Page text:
Lowell Postal Carrier Sentenced for Attempting to Bribe Supervisor to Divert Packages of Cocaine
For Immediate Release
U.S. Attorney's Office, District of Massachusetts
BOSTON – A Lowell postal worker was sentenced today in federal court in Boston for attempting to bribe a postal supervisor and sell them cocaine.
John Noviello, of Nashua, N.H., 61, was sentenced by U.S. District Court Judge Angel Kelley to one day in prison and three years of supervised release, with nine months spent in home detention. On Nov. 1, 2022, Noviello pleaded guilty to one count of bribery of a public official and one count of distribution of cocaine.
Noviello was a mail carrier for the U.S. Postal Service in Lowell. On Feb. 15, 2022, Noviello approached a U.S. Postal supervisor seeking their assistance in a scheme to divert postal packages suspected of containing cocaine. Noviello offered to pay the supervisor $1,750 per kilogram of cocaine successfully obtained from any diverted packages. On Feb. 17, 2022, Noviello left $850 in cash, concealed in a bag, inside the supervisor’s vehicle in an attempt to encourage the supervisor to agree to the scheme. Noviello, referring to the $850, later commented to the supervisor, “that was a nice envelope for starters.” After contacting authorities, the supervisor conducted a controlled purchase from Noviello during which the defendant distributed approximately 3.7 grams of cocaine for $200. Noviello was charged for the offense on May 11, 2022.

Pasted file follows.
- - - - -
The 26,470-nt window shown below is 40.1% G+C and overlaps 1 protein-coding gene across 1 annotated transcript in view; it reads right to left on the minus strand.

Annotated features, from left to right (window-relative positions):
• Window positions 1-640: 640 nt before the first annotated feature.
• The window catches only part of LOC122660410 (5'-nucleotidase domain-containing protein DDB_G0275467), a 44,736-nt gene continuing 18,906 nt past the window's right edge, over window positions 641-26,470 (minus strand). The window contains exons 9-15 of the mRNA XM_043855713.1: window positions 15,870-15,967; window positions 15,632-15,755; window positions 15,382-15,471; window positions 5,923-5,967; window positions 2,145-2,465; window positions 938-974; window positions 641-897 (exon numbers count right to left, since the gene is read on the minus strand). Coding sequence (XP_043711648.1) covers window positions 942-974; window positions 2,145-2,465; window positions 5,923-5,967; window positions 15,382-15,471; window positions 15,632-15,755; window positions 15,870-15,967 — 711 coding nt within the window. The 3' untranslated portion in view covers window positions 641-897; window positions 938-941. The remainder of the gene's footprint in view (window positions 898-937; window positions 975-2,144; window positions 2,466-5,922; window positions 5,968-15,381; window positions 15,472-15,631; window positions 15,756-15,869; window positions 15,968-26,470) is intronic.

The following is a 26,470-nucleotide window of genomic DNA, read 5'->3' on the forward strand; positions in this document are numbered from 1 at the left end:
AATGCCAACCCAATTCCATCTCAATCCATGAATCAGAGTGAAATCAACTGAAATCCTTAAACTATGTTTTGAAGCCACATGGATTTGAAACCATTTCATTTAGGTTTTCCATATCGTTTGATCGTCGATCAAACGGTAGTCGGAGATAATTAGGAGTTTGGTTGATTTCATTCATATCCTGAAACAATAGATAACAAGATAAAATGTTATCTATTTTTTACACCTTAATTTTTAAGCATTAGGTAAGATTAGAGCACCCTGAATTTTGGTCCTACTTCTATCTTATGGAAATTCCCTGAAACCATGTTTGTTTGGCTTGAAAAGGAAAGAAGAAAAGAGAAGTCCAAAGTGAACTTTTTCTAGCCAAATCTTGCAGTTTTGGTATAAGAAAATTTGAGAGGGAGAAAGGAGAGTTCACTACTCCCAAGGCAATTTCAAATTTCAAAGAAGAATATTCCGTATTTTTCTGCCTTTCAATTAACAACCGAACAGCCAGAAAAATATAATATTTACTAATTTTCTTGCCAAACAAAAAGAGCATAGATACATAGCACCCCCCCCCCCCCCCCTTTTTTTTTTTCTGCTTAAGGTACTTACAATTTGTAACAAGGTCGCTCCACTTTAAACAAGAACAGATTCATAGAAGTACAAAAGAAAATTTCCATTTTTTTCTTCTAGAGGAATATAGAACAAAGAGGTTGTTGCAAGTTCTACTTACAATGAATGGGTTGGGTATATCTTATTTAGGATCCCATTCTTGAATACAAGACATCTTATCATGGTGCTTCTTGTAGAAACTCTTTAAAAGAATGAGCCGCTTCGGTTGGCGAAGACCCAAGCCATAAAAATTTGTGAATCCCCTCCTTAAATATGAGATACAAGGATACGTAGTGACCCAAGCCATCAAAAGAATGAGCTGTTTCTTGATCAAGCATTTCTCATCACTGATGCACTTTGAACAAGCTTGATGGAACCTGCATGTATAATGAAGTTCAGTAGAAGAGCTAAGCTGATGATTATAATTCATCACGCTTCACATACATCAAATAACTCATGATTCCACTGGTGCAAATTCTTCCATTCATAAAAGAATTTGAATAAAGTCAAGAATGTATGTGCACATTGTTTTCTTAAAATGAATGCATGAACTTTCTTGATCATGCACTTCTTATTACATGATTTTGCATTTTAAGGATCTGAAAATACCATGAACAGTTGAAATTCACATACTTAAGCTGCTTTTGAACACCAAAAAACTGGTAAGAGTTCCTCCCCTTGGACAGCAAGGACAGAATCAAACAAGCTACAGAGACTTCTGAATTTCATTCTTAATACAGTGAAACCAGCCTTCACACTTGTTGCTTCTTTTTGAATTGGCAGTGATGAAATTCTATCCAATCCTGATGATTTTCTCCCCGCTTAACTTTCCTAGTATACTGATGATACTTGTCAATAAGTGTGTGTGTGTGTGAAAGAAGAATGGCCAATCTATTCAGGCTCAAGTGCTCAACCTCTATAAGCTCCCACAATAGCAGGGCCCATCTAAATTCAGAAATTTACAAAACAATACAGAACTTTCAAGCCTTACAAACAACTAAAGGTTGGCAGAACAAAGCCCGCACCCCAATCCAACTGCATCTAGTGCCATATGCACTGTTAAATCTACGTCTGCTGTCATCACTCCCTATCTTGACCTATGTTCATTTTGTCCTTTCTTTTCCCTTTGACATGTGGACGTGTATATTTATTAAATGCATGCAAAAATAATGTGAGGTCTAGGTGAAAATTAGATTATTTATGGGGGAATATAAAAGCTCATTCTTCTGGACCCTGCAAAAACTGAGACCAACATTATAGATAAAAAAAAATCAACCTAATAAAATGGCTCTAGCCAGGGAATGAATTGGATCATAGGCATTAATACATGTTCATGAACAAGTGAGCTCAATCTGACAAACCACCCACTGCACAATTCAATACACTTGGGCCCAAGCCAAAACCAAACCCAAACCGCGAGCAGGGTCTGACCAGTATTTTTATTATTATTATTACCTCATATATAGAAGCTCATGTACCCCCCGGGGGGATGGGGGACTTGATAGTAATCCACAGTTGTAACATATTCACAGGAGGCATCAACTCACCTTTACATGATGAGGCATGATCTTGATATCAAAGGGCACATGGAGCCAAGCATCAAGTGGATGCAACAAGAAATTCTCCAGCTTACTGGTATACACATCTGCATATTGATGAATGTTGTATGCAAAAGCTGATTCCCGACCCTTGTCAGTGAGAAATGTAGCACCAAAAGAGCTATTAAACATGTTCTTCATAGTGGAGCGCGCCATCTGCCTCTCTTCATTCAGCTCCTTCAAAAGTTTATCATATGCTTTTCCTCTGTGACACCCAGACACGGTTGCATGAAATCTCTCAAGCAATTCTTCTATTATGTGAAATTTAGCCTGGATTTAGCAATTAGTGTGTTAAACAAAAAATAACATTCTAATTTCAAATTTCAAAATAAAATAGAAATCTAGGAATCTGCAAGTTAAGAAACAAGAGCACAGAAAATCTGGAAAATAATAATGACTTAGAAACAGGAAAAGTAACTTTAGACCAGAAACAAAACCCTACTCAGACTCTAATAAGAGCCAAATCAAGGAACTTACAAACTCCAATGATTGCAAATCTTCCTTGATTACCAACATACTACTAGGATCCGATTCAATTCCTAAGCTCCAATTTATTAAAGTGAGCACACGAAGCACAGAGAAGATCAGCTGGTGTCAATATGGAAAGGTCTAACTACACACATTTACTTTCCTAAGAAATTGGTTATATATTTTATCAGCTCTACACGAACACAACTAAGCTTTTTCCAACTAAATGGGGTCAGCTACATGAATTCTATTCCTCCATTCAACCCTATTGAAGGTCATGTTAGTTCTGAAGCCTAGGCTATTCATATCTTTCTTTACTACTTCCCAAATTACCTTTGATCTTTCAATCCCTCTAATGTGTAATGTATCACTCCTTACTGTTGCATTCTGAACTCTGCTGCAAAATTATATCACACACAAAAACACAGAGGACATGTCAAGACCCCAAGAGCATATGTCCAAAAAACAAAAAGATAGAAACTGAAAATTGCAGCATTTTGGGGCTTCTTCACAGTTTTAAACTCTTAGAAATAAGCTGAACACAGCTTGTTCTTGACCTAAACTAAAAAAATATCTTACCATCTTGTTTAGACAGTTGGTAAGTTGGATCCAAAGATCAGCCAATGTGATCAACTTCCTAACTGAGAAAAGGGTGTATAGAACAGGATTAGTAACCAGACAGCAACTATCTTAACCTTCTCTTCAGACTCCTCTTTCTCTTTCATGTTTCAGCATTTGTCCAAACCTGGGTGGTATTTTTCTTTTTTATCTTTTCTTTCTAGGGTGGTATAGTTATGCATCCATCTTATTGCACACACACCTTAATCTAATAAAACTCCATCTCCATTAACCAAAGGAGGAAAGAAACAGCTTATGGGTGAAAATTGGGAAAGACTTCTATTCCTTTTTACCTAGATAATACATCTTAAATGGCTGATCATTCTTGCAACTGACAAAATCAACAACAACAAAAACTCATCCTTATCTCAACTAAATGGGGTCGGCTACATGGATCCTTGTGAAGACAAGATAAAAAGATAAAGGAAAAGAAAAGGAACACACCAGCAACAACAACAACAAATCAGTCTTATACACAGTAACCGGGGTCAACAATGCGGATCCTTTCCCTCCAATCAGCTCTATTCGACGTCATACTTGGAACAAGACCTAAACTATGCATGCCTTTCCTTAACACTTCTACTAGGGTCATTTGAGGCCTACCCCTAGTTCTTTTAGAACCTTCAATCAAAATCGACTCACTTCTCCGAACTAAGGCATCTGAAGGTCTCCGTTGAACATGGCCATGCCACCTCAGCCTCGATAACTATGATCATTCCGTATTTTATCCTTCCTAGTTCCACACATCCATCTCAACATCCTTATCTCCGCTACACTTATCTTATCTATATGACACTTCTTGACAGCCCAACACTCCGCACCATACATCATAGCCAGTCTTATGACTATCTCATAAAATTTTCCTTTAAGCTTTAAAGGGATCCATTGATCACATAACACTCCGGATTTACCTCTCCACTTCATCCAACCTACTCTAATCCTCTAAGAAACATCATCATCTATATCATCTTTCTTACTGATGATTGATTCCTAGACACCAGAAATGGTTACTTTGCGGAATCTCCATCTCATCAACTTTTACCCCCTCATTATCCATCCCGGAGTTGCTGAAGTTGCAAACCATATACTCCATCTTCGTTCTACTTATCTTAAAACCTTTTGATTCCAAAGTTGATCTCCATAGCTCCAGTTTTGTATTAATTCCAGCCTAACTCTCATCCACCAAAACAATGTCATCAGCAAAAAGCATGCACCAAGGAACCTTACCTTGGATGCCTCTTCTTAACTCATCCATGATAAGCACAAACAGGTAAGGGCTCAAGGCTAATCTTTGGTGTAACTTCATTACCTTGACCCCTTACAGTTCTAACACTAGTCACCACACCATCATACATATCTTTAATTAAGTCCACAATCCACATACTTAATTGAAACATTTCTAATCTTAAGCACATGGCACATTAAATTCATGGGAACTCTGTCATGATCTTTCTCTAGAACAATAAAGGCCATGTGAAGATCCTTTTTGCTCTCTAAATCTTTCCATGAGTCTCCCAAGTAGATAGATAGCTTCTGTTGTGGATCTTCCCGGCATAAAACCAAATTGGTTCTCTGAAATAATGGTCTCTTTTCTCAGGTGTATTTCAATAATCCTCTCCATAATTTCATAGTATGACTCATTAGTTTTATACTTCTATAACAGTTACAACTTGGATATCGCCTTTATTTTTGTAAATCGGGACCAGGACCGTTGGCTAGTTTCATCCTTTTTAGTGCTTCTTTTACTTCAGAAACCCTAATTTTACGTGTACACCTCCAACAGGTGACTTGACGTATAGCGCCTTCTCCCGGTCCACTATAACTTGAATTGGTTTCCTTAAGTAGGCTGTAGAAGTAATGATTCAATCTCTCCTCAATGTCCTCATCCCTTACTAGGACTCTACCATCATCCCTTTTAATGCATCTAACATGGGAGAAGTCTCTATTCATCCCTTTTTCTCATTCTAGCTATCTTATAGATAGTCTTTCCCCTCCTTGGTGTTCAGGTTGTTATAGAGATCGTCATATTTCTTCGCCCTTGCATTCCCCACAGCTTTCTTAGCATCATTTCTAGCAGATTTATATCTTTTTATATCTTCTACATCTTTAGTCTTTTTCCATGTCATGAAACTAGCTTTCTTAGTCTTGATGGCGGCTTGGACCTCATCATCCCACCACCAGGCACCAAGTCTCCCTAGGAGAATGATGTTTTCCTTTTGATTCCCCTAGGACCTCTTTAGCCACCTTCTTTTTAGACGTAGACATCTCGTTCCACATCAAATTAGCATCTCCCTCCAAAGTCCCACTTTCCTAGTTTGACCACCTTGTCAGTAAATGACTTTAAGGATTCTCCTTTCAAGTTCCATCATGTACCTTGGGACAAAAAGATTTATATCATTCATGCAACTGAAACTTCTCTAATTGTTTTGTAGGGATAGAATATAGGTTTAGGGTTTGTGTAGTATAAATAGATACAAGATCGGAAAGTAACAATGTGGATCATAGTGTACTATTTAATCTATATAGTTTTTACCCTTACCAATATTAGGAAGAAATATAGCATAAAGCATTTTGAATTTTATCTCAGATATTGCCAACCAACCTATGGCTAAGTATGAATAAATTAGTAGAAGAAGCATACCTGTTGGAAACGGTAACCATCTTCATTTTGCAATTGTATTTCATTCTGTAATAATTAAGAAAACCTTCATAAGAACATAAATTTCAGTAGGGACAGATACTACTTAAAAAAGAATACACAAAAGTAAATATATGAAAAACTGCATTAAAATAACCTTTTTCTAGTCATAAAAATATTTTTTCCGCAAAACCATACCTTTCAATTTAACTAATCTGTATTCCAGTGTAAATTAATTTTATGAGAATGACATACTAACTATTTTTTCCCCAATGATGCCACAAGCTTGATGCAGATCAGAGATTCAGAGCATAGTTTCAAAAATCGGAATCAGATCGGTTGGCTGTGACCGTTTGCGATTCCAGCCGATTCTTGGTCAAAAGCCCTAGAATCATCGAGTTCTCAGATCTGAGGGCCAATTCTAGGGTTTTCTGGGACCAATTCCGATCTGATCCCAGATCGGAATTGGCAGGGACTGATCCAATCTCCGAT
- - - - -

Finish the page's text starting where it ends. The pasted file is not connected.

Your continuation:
United States Attorney Rachael S. Rollins; Matthew Modafferi, Special Agent in Charge of the United States Postal Service, Office of Inspector General, Northeast Area Office; and Ketty Larco Ward, Inspector in Charge of the U.S. Postal Inspection Service, made the announcement. Assistant U.S. Attorney John T. Mulcahy of Rollins’ Narcotics & Money Laundering Unit prosecuted the case.
Updated March 22, 2023